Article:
In the introduction to the 1964 Report of the Commission on the Humanities the authors state: “If the interdependence of science and the humanities were generally understood, men would be more likely to become masters of their technology and not its unthinking servants.” Indeed this theme is commonplace in our history and goes well beyond technology. Not unlike our fear of technology, bias, prejudice, and xenophobia are all rooted in the same fear of losing something or merely the fear of change. The question, is how do we better manage real concerns and filter out those which are invalid? 

Perhaps the question is better phrased as, how should better inform ourselves? What tools do we have at our disposal to dispel myths and hoaxes while becoming more enlightened about the world around us? For nearly three-quarters of the American population, social media is the tool of choice despite questions about its trustworthiness. Like any tool, it is only as good as we make (or, demand) it to be. 

Between February and March, an old, but seemingly new, hoax re-emerged from the annals of social media. The “Momo Challenge” instantly took hold of our social media channels and traditional media outlets, and it became a genuine and immediate threat for parents and children. The in effect the challenge was supposedly an escalating series of public stunts that worked its way towards convincing young people to commit suicide. While the news coverage was real and the potential for concern real, this “news” was not. However, we listened still, and we reacted with force. Our technology demanded a response, and in the most unthinking way, we served it. 

Social media’s outward purpose is a drive for attention. By producing content on your favorite social media channel, you are seeking attention. We may want more likes (social approval), we may want compensation or to draw attention to a wrong (think about the numerous product callouts), or in the most benign sense, we may just be communicating with family and friends. However, the result is the same. Social media is designed to fulfill this need. The more popular a post is, the more it will be shown to others with similar interests. 

Hoaxes are designed to draw attention to the creator. This need for attention is nothing new; it may be for basic attention, monetary gain, or malicious intent. Newer research shows younger generations are the loneliest. And it’s not just a social media issue. Consider the oft-criticized art of “tagging.” “When you’re young and powerless, graffiti is an easy way — well, not that easy — to earn the respect of your peers.”  

In some ways, nothing has changed. Jonathan Swift played a very public hoax against Isaac Bickerstaff in 1708. Swift wrote Gulliver’s Travels purposefully as a hoax and commentary about travel expeditions of the time. Perhaps, our ability to perceive and create hoaxes makes them a critical component of our behavior. Perhaps, we are all too gullible and this allows them to succeed. Maybe, as in the case of magic, we simply want to believe in something unbelievable and awesome.  

In the case of the “Momo Challenge,” however, this does not seem to fit. While someone undeniably created this with a desire to fool people, it was neither our basic gullibility or belief in the fantastic that drew so much attention. It was our fear. For Machiavelli, fear was his tool of choice. Fear is a driving component of Bentham’s panopticon. And fear is what created “Momo.”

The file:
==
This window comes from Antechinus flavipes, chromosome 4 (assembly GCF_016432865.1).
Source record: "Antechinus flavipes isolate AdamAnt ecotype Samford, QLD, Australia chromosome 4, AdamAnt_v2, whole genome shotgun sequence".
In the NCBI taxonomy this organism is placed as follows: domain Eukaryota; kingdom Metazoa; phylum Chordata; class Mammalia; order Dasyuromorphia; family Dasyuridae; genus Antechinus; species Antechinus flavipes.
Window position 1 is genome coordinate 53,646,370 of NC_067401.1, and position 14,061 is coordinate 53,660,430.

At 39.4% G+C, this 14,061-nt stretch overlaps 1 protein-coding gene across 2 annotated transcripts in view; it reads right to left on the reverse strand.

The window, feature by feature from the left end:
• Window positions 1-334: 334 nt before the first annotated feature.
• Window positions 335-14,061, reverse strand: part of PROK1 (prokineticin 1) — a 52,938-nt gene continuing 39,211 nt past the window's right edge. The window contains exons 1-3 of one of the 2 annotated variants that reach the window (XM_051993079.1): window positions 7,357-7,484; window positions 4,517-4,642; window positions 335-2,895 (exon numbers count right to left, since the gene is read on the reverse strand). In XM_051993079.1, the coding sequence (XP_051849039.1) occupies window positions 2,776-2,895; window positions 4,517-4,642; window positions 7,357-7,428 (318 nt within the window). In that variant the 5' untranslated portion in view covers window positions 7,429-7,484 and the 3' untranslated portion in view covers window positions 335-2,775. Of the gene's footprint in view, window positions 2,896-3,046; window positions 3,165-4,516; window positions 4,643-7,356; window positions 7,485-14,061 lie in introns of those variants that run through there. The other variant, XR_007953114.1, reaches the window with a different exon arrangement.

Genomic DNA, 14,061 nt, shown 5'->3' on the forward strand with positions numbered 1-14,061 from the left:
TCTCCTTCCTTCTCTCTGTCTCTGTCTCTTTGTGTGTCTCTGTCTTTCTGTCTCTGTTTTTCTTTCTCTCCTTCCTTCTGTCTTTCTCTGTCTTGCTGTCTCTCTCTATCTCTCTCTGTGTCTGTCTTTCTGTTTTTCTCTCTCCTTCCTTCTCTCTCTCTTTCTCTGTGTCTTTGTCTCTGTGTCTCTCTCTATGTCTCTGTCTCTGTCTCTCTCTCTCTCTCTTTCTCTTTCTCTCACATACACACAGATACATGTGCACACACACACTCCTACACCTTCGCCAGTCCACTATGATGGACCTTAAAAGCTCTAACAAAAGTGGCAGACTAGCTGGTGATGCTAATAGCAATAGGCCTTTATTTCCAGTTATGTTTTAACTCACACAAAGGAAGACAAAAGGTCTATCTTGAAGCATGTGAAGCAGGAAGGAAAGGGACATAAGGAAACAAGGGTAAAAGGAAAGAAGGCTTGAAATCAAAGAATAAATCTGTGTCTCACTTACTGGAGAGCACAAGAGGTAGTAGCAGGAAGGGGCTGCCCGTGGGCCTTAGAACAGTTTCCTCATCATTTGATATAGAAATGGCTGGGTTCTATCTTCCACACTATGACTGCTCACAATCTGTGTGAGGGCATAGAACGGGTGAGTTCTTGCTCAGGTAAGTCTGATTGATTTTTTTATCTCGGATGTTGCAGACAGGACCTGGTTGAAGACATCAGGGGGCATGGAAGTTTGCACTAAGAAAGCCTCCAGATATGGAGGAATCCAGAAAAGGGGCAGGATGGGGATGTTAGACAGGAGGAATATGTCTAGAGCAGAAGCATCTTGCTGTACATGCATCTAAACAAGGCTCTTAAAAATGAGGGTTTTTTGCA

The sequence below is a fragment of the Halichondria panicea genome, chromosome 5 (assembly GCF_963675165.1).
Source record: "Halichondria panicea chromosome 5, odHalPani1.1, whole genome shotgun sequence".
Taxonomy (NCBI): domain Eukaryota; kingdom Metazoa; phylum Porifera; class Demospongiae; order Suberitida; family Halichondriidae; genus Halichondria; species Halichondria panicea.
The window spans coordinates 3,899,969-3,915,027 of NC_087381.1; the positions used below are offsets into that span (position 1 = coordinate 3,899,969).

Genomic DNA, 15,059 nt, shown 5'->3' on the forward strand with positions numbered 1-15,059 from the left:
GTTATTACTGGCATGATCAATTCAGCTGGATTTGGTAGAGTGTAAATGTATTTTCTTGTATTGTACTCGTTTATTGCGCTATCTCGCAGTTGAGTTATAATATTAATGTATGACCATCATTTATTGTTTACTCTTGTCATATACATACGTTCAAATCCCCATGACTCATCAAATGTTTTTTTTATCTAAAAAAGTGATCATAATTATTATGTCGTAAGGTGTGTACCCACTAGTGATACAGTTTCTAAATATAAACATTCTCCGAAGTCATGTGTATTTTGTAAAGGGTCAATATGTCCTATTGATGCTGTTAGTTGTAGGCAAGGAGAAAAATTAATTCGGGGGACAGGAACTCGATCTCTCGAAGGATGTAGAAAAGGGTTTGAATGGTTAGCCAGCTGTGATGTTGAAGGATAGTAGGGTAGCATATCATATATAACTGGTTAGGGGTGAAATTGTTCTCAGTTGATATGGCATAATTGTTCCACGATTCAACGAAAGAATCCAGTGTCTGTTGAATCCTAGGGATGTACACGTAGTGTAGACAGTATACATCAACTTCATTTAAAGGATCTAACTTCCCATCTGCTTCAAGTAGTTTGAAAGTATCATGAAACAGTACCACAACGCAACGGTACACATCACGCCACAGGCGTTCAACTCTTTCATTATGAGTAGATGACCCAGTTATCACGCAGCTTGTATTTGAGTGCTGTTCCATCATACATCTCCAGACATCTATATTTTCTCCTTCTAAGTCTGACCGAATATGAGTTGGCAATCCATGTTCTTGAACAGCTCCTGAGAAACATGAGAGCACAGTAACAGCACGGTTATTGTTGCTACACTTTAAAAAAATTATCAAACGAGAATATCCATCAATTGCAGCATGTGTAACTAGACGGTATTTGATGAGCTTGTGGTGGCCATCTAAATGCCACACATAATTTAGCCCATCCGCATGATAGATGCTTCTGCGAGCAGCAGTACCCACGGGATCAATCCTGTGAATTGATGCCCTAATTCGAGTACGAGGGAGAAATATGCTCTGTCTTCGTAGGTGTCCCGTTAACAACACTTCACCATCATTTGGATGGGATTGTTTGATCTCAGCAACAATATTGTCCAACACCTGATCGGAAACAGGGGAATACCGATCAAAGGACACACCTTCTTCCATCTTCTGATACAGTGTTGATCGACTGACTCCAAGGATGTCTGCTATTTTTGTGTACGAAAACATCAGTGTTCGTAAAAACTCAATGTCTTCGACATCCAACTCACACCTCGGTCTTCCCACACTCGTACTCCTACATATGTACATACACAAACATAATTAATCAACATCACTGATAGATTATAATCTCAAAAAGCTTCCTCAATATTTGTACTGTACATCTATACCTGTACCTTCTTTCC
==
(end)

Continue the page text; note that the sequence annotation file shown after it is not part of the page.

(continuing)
Before “Momo” it was Slender Man. Before Slender Man, there was the Insane Clown Posse and before that, something else. With regard to the last two, there are very real concerns about dangerous behaviors, crimes, and the impact on younger children. But there are also seemingly incomprehensible dangers to children that rise from innocuous items like the Tide Pod Challenge. After children have been injured or killed with absurd stunts like the Cinnamon Challenge, how do we filter out the unbelievable truth from the cynical hoax? Better yet, what is the harm in being too cautious? 

To approach social media with an abundance of caution suggests a validation of fear, that there is something to fear about social media inherently. But the problem has existed in some form or another well before social media. And, while there are debates about its efficacy, many people turn to social media as means to supplant their loneliness and perceived isolation. In fact, banning children from social media can increase these and other issues of social acceptance. 

Perhaps the best approach is one of skepticism. Simple as it may sound, it is not that easy in real life. But it is an approach we may all benefit from and need, sooner rather than later. Rather than reacting and acting in servitude of social media based on immediate concerns, enjoyment, or initial reaction and pressing the share or heart button, we need a more instantaneous employment of critical thinking. We need to ask why more often to understand the needs of ourselves and society.  

Instead of fearing the influence of social media, we should be asking ourselves why children feel the need to participate in the Kylie Jenner Lip Challenge or Skin Eraser Challenge. Before immediately believing the latest fear grabbing story, we should verify its validity as a true concern or not – a task easily accomplished on the same device used for social media consumption. We have more information and power available to us at any given point in the day than at any other time in history – if we chose to master it. Our technology is not the problem. We, its servants, are, and rather than being more concerned about the effects of social media, we should take a closer look at ourselves, our families, and our friends and show concerns for them – here and now, not on their social media profile.  

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